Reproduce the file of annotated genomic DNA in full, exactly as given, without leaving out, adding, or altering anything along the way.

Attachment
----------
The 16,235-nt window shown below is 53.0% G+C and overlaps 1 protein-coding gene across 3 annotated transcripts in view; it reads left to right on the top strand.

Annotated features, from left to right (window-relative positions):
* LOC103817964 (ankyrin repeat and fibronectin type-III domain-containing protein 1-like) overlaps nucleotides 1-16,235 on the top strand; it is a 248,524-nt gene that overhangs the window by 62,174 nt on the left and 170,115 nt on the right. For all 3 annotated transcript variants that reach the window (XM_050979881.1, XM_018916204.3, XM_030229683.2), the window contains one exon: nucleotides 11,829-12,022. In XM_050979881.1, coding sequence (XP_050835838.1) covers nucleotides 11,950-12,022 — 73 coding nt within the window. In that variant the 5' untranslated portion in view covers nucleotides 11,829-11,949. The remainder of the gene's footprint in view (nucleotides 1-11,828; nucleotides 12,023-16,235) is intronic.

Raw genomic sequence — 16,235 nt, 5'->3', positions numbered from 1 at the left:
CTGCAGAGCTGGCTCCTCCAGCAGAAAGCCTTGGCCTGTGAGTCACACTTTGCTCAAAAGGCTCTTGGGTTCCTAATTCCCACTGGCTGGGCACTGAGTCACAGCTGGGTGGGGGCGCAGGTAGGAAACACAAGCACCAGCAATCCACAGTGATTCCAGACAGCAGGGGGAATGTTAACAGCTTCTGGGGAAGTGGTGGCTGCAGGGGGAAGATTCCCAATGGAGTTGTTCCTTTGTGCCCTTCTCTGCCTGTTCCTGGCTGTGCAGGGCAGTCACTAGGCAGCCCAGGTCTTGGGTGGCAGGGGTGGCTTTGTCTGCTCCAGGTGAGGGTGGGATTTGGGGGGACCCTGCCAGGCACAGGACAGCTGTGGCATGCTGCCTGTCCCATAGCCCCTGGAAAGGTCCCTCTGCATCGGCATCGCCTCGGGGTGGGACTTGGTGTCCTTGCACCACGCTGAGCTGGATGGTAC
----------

The 16,235-nt window shown below is 53.0% G+C and overlaps 1 protein-coding gene across 3 annotated transcripts in view; it reads left to right on the top strand.

Annotated features, from left to right (window-relative positions):
* LOC103817964 (ankyrin repeat and fibronectin type-III domain-containing protein 1-like) overlaps nucleotides 1-16,235 on the top strand; it is a 248,524-nt gene that overhangs the window by 62,174 nt on the left and 170,115 nt on the right. For all 3 annotated transcript variants that reach the window (XM_050979881.1, XM_018916204.3, XM_030229683.2), the window contains one exon: nucleotides 11,829-12,022. In XM_050979881.1, coding sequence (XP_050835838.1) covers nucleotides 11,950-12,022 — 73 coding nt within the window. In that variant the 5' untranslated portion in view covers nucleotides 11,829-11,949. The remainder of the gene's footprint in view (nucleotides 1-11,828; nucleotides 12,023-16,235) is intronic.

Raw genomic sequence — 16,235 nt, 5'->3', positions numbered from 1 at the left:
CTGCAGAGCTGGCTCCTCCAGCAGAAAGCCTTGGCCTGTGAGTCACACTTTGCTCAAAAGGCTCTTGGGTTCCTAATTCCCACTGGCTGGGCACTGAGTCACAGCTGGGTGGGGGCGCAGGTAGGAAACACAAGCACCAGCAATCCACAGTGATTCCAGACAGCAGGGGGAATGTTAACAGCTTCTGGGGAAGTGGTGGCTGCAGGGGGAAGATTCCCAATGGAGTTGTTCCTTTGTGCCCTTCTCTGCCTGTTCCTGGCTGTGCAGGGCAGTCACTAGGCAGCCCAGGTCTTGGGTGGCAGGGGTGGCTTTGTCTGCTCCAGGTGAGGGTGGGATTTGGGGGGACCCTGCCAGGCACAGGACAGCTGTGGCATGCTGCCTGTCCCATAGCCCCTGGAAAGGTCCCTCTGCATCGGCATCGCCTCGGGGTGGGACTTGGTGTCCTTGCACCACGCTGAGCTGGATGGTAC